Rebuilding for the Future in Cuernavaca
Summer 2019 IsraAID Fellow Amit Gerstein watches a community grow following the 2017 earthquake in Mexico. The kids knew it was funny. They lined up on the pavement yard in two rows and got ready for the music to start, giggling in preteen self-consciousness as we watched from the side. A trumpet began the song, followed by a chorus of instruments and voices singing the fun, fast-paced melody typical of Mexican folk. The row of boys walked around to the front of the row of girls, beginning the steps of a traditional dance under the supervision of the dance teacher who would intermittently shout out a correction or tip.
For a moment, it seemed perfect: the laughing kids, the sunny day, our team sitting in the shade setting up our camera and microphone for an interview, the smell of quesadillas gently wafting towards us from the outdoor kitchen. The teacher we were interviewing sat down. A round of holas and brief introductions before we began to film.
“Just make sure to look at me while you are talking and not at the camera,” one of IsraAID’s team members requested in Spanish as Lauren and I turned on our cameras, ready to record. The soft smiles on our faces quickly faded into concentration as the teacher described her experience during the 2017 earthquake. As she talked, I tried to picture it: the buildings shaking, rocks falling, screams amidst a chaos of people attempting to seek shelter, teachers trying to stay calm and direct their students while internally afraid for their own lives.
It almost didn’t make sense. Did that really happen here? It seemed impossible that the courtyard of children dancing, the hallway where two kids furtively attempted to cut class, and the kitchen where the cook was making quesadillas had been the sites of such pain and fear.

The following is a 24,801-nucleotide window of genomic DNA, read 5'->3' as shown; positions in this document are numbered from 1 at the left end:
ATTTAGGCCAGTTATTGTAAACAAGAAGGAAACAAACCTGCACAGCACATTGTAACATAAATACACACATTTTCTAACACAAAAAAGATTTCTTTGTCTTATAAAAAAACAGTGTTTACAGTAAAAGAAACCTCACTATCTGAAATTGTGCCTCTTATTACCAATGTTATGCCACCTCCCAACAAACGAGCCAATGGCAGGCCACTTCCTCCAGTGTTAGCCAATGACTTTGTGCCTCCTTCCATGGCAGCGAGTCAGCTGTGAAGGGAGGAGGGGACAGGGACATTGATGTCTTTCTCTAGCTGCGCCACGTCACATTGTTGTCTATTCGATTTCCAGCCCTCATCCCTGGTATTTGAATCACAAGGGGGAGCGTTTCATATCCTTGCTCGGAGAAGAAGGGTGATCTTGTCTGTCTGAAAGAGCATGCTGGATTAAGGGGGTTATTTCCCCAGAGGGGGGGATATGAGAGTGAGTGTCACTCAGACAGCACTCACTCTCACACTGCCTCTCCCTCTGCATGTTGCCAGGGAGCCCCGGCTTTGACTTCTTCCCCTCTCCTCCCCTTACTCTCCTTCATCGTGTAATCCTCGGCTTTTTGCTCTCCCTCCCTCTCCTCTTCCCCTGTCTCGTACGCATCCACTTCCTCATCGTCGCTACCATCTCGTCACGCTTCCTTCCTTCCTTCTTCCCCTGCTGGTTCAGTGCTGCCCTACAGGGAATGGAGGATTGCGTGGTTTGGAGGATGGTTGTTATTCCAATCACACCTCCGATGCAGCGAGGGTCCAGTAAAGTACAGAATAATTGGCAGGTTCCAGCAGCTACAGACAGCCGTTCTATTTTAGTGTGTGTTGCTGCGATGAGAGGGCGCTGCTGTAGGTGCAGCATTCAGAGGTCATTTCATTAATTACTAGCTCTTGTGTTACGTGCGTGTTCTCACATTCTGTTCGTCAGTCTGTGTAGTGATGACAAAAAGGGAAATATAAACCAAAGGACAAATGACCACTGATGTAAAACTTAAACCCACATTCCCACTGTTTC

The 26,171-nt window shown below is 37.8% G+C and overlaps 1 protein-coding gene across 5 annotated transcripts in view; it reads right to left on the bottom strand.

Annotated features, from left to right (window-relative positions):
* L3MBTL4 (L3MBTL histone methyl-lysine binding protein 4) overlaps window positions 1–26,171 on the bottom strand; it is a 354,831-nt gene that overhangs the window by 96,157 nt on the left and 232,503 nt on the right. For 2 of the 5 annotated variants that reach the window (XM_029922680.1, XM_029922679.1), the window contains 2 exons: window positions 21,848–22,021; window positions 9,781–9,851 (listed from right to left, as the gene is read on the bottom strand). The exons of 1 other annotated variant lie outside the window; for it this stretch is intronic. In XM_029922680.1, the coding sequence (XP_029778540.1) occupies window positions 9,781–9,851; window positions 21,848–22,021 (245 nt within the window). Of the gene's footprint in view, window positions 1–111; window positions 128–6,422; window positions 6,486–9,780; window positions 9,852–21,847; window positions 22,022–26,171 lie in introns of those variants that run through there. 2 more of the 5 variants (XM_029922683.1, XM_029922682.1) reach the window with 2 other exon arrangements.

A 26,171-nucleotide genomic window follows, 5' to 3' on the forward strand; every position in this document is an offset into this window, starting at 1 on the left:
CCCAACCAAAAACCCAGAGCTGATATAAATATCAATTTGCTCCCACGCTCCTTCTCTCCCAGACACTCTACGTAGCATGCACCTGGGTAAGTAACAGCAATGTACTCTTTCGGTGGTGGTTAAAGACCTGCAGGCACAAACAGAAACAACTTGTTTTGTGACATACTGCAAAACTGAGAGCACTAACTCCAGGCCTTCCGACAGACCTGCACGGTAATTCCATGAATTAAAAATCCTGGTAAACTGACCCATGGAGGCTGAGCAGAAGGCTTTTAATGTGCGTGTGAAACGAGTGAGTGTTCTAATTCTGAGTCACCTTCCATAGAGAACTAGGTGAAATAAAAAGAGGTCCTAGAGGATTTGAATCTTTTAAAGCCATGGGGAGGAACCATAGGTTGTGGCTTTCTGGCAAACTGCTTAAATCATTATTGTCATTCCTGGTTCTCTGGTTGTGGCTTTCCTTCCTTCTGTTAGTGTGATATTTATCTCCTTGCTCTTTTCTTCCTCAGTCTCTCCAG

Two days ago, we visited an urban school during a teacher training. It was one of the first of IsraAID’s Disaster Risk Reduction (DRR) trainings. One of the first activities we did included an introduction of the teachers and their families, hobbies, and experiences during the 2017 earthquake. After a few teachers made their introductions, one teacher, Maria*, stood up. Wearing a paisley pantsuit, Maria was one of the younger teachers in the room, but her experiences struck a chord with everyone there. She told of her husband, parents, kids, hobbies, and teaching style. She then began to describe her experiences during the earthquake, adding to the verbal collection of stories that was filling the room.
For her, however, the greatest pain she experienced during the earthquake was psychological rather than physical. As the ground started to shake and the chaos began, she was momentarily paralyzed. “I was afraid for my students. I knew that I needed to help them,” she explained. “But I also wanted to go home and make sure my kids were safe.” She remembered seeing other teachers running from the school to go to their families. “But how can I blame them? It’s their family.”
“I needed to stay for my students” she continued, “but I was afraid for my own kids the whole time.”
For the schools implementing IsraAID’s DRR program, attending trainings and implementing drills and projects are not just boxes on a checklist. Mexico was not prepared for its last earthquake, and these teachers know first-hand the consequences of that lack of preparedness. The importance of such training was not theoretical. It was almost too real.
So they went to trainings and planned activities, ran drills and discussed logistics, because they knew what their school was lacking and were driven to close that gap. At the beginning of the DRR program, teachers shared their experiences surrounding the earthquake to help them deal with the traumas they experienced and to remind themselves and others of the road ahead — of the work they need to do to ensure they are prepared for the future.
*Name has been changed to protect privacy.